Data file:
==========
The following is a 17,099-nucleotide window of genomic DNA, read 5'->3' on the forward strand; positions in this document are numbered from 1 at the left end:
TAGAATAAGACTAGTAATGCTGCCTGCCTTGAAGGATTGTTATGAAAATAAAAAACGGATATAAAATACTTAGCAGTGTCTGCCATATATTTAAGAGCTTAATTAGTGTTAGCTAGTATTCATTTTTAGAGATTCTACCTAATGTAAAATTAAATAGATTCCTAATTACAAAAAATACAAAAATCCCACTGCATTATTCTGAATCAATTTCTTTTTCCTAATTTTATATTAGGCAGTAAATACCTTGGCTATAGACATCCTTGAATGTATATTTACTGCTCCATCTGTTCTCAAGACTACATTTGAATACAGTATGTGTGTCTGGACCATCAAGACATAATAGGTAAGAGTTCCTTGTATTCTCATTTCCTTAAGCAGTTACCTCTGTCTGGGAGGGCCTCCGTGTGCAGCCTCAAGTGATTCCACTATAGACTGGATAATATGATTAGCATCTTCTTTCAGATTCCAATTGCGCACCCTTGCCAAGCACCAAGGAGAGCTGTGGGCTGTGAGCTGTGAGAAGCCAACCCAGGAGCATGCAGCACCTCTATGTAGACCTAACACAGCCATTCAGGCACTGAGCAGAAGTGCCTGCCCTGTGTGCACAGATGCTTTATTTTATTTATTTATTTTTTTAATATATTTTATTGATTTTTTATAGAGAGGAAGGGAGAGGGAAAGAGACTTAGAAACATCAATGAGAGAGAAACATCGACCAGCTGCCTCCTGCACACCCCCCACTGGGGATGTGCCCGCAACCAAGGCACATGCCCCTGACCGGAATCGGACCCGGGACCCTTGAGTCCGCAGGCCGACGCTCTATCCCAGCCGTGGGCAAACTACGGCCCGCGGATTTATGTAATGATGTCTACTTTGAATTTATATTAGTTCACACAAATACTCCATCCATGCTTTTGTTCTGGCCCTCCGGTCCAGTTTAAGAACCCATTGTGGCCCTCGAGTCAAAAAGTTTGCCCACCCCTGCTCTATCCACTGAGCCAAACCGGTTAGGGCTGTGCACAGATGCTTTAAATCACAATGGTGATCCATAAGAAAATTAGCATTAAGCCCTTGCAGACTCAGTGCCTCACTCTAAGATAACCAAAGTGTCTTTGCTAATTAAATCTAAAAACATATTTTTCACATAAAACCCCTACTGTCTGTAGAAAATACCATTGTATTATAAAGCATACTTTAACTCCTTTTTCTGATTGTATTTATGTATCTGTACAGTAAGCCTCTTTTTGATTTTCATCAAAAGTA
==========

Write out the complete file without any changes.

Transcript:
The following is a 17,099-nucleotide window of genomic DNA, read 5'->3' on the forward strand; positions in this document are numbered from 1 at the left end:
TAGAATAAGACTAGTAATGCTGCCTGCCTTGAAGGATTGTTATGAAAATAAAAAACGGATATAAAATACTTAGCAGTGTCTGCCATATATTTAAGAGCTTAATTAGTGTTAGCTAGTATTCATTTTTAGAGATTCTACCTAATGTAAAATTAAATAGATTCCTAATTACAAAAAATACAAAAATCCCACTGCATTATTCTGAATCAATTTCTTTTTCCTAATTTTATATTAGGCAGTAAATACCTTGGCTATAGACATCCTTGAATGTATATTTACTGCTCCATCTGTTCTCAAGACTACATTTGAATACAGTATGTGTGTCTGGACCATCAAGACATAATAGGTAAGAGTTCCTTGTATTCTCATTTCCTTAAGCAGTTACCTCTGTCTGGGAGGGCCTCCGTGTGCAGCCTCAAGTGATTCCACTATAGACTGGATAATATGATTAGCATCTTCTTTCAGATTCCAATTGCGCACCCTTGCCAAGCACCAAGGAGAGCTGTGGGCTGTGAGCTGTGAGAAGCCAACCCAGGAGCATGCAGCACCTCTATGTAGACCTAACACAGCCATTCAGGCACTGAGCAGAAGTGCCTGCCCTGTGTGCACAGATGCTTTATTTTATTTATTTATTTTTTTAATATATTTTATTGATTTTTTATAGAGAGGAAGGGAGAGGGAAAGAGACTTAGAAACATCAATGAGAGAGAAACATCGACCAGCTGCCTCCTGCACACCCCCCACTGGGGATGTGCCCGCAACCAAGGCACATGCCCCTGACCGGAATCGGACCCGGGACCCTTGAGTCCGCAGGCCGACGCTCTATCCCAGCCGTGGGCAAACTACGGCCCGCGGATTTATGTAATGATGTCTACTTTGAATTTATATTAGTTCACACAAATACTCCATCCATGCTTTTGTTCTGGCCCTCCGGTCCAGTTTAAGAACCCATTGTGGCCCTCGAGTCAAAAAGTTTGCCCACCCCTGCTCTATCCACTGAGCCAAACCGGTTAGGGCTGTGCACAGATGCTTTAAATCACAATGGTGATCCATAAGAAAATTAGCATTAAGCCCTTGCAGACTCAGTGCCTCACTCTAAGATAACCAAAGTGTCTTTGCTAATTAAATCTAAAAACATATTTTTCACATAAAACCCCTACTGTCTGTAGAAAATACCATTGTATTATAAAGCATACTTTAACTCCTTTTTCTGATTGTATTTATGTATCTGTACAGTAAGCCTCTTTTTGATTTTCATCAAAAGTA